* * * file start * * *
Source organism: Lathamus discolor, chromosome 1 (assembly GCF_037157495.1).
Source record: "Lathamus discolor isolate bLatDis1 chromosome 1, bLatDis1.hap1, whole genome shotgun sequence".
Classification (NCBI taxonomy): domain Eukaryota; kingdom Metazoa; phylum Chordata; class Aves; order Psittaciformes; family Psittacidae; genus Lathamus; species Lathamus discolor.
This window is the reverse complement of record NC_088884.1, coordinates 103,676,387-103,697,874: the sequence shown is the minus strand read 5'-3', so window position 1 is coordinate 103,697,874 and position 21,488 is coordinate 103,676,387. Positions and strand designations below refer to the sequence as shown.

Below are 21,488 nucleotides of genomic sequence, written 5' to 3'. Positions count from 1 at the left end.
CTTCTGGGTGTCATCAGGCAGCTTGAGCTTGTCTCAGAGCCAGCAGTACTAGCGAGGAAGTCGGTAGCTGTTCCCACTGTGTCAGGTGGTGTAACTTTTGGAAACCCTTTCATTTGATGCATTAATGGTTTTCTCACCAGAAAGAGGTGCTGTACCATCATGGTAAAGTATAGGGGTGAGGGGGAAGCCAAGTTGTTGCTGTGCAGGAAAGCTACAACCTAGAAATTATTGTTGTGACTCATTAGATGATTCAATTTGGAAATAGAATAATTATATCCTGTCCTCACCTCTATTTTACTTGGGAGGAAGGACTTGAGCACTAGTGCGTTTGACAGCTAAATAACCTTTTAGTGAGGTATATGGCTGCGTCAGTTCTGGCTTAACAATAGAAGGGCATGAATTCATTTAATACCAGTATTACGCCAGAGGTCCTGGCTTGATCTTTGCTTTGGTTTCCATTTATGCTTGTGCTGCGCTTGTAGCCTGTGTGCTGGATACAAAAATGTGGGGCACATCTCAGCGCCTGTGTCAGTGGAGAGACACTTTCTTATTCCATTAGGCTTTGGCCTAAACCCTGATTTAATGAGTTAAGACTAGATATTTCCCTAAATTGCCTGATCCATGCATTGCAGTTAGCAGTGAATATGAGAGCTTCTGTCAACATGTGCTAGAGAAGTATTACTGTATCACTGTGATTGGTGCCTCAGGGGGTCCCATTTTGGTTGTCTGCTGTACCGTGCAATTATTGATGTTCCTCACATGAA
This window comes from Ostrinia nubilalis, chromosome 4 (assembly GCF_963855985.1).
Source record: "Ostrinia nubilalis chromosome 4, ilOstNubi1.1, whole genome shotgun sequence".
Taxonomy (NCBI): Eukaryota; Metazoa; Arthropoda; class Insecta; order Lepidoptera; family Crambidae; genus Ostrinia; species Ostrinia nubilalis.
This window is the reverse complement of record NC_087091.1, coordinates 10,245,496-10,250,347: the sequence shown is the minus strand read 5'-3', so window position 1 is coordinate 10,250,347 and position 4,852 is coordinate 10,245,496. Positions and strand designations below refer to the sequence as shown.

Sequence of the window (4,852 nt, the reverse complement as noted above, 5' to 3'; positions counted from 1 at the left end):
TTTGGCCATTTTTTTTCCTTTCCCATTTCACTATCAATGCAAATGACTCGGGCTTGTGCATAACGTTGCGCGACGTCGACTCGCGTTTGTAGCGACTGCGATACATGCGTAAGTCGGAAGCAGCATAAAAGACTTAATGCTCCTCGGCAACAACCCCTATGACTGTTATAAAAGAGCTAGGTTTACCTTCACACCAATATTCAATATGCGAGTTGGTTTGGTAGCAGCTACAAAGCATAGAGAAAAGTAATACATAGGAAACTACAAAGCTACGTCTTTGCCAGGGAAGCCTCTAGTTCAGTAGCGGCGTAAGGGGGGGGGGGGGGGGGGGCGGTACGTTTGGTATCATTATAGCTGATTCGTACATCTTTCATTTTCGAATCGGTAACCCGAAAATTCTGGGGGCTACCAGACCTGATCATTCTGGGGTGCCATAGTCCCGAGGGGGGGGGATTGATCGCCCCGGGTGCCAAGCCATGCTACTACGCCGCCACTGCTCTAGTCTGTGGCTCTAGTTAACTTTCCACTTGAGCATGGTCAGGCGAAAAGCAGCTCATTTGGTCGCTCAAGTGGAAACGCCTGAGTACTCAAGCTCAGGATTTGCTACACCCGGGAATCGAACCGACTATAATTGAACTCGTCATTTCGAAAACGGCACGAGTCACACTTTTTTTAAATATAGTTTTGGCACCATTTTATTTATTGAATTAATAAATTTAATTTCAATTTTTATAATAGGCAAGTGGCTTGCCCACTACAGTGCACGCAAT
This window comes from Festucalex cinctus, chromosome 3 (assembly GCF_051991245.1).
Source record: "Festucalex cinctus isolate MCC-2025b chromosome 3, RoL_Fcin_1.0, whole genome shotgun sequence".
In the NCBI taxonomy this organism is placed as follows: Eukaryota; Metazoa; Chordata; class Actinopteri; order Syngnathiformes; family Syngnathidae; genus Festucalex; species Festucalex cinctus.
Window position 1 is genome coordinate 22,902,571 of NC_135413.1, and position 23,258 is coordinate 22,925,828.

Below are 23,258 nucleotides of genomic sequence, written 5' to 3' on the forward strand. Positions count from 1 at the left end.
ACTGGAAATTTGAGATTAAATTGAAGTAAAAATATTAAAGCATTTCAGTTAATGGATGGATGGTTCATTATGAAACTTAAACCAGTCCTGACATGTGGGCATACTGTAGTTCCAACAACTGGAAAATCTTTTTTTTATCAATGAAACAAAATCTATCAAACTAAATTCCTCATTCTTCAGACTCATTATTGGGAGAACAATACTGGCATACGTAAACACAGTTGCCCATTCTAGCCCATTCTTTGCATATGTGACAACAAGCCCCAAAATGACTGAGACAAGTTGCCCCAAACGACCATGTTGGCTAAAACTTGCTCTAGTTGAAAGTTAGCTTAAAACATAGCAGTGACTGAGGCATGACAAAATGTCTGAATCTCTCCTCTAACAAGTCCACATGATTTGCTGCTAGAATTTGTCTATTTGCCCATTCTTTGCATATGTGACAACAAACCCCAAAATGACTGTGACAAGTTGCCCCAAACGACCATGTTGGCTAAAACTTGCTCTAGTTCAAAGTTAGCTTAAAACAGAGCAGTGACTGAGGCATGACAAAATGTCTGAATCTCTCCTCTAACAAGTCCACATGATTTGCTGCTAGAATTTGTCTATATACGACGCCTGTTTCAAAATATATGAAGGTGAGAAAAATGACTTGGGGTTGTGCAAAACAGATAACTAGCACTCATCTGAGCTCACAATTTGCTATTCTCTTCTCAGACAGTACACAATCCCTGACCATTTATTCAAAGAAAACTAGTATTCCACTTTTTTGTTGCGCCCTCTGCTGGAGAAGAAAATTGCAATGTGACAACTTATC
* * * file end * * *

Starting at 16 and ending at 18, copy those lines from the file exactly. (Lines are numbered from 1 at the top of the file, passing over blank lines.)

Window position 1 is genome coordinate 22,902,571 of NC_135413.1, and position 23,258 is coordinate 22,925,828.

Below are 23,258 nucleotides of genomic sequence, written 5' to 3' on the forward strand. Positions count from 1 at the left end.
ACTGGAAATTTGAGATTAAATTGAAGTAAAAATATTAAAGCATTTCAGTTAATGGATGGATGGTTCATTATGAAACTTAAACCAGTCCTGACATGTGGGCATACTGTAGTTCCAACAACTGGAAAATCTTTTTTTTATCAATGAAACAAAATCTATCAAACTAAATTCCTCATTCTTCAGACTCATTATTGGGAGAACAATACTGGCATACGTAAACACAGTTGCCCATTCTAGCCCATTCTTTGCATATGTGACAACAAGCCCCAAAATGACTGAGACAAGTTGCCCCAAACGACCATGTTGGCTAAAACTTGCTCTAGTTGAAAGTTAGCTTAAAACATAGCAGTGACTGAGGCATGACAAAATGTCTGAATCTCTCCTCTAACAAGTCCACATGATTTGCTGCTAGAATTTGTCTATTTGCCCATTCTTTGCATATGTGACAACAAACCCCAAAATGACTGTGACAAGTTGCCCCAAACGACCATGTTGGCTAAAACTTGCTCTAGTTCAAAGTTAGCTTAAAACAGAGCAGTGACTGAGGCATGACAAAATGTCTGAATCTCTCCTCTAACAAGTCCACATGATTTGCTGCTAGAATTTGTCTATATACGACGCCTGTTTCAAAATATATGAAGGTGAGAAAAATGACTTGGGGTTGTGCAAAACAGATAACTAGCACTCATCTGAGCTCACAATTTGCTATTCTCTTCTCAGACAGTACACAATCCCTGACCATTTATTCAAAGAAAACTAGTATTCCACTTTTTTGTTGCGCCCTCTGCTGGAGAAGAAAATTGCAATGTGACAACTTATC